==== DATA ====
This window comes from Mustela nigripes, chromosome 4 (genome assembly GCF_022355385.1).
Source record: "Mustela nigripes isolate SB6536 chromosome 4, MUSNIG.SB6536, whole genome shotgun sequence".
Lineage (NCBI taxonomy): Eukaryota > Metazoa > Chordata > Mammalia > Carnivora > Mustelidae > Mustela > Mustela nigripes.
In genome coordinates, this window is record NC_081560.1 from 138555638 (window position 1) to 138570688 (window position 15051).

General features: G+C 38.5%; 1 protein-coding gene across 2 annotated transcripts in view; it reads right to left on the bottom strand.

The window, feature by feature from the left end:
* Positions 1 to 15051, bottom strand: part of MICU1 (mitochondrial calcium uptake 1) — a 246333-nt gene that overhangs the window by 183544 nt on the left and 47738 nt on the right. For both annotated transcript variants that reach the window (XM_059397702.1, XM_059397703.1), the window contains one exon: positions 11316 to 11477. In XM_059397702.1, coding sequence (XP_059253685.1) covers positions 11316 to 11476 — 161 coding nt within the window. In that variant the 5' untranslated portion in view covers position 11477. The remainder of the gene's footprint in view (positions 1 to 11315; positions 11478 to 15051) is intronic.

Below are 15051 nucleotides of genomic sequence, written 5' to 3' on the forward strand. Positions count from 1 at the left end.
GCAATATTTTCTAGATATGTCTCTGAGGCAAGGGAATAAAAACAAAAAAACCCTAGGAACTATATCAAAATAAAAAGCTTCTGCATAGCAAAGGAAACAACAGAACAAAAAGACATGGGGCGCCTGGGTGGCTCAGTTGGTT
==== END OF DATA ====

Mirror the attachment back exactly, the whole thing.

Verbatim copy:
This window comes from Mustela nigripes, chromosome 4 (genome assembly GCF_022355385.1).
Source record: "Mustela nigripes isolate SB6536 chromosome 4, MUSNIG.SB6536, whole genome shotgun sequence".
Lineage (NCBI taxonomy): Eukaryota > Metazoa > Chordata > Mammalia > Carnivora > Mustelidae > Mustela > Mustela nigripes.
In genome coordinates, this window is record NC_081560.1 from 138555638 (window position 1) to 138570688 (window position 15051).

General features: G+C 38.5%; 1 protein-coding gene across 2 annotated transcripts in view; it reads right to left on the bottom strand.

The window, feature by feature from the left end:
* Positions 1 to 15051, bottom strand: part of MICU1 (mitochondrial calcium uptake 1) — a 246333-nt gene that overhangs the window by 183544 nt on the left and 47738 nt on the right. For both annotated transcript variants that reach the window (XM_059397702.1, XM_059397703.1), the window contains one exon: positions 11316 to 11477. In XM_059397702.1, coding sequence (XP_059253685.1) covers positions 11316 to 11476 — 161 coding nt within the window. In that variant the 5' untranslated portion in view covers position 11477. The remainder of the gene's footprint in view (positions 1 to 11315; positions 11478 to 15051) is intronic.

Below are 15051 nucleotides of genomic sequence, written 5' to 3' on the forward strand. Positions count from 1 at the left end.
GCAATATTTTCTAGATATGTCTCTGAGGCAAGGGAATAAAAACAAAAAAACCCTAGGAACTATATCAAAATAAAAAGCTTCTGCATAGCAAAGGAAACAACAGAACAAAAAGACATGGGGCGCCTGGGTGGCTCAGTTGGTT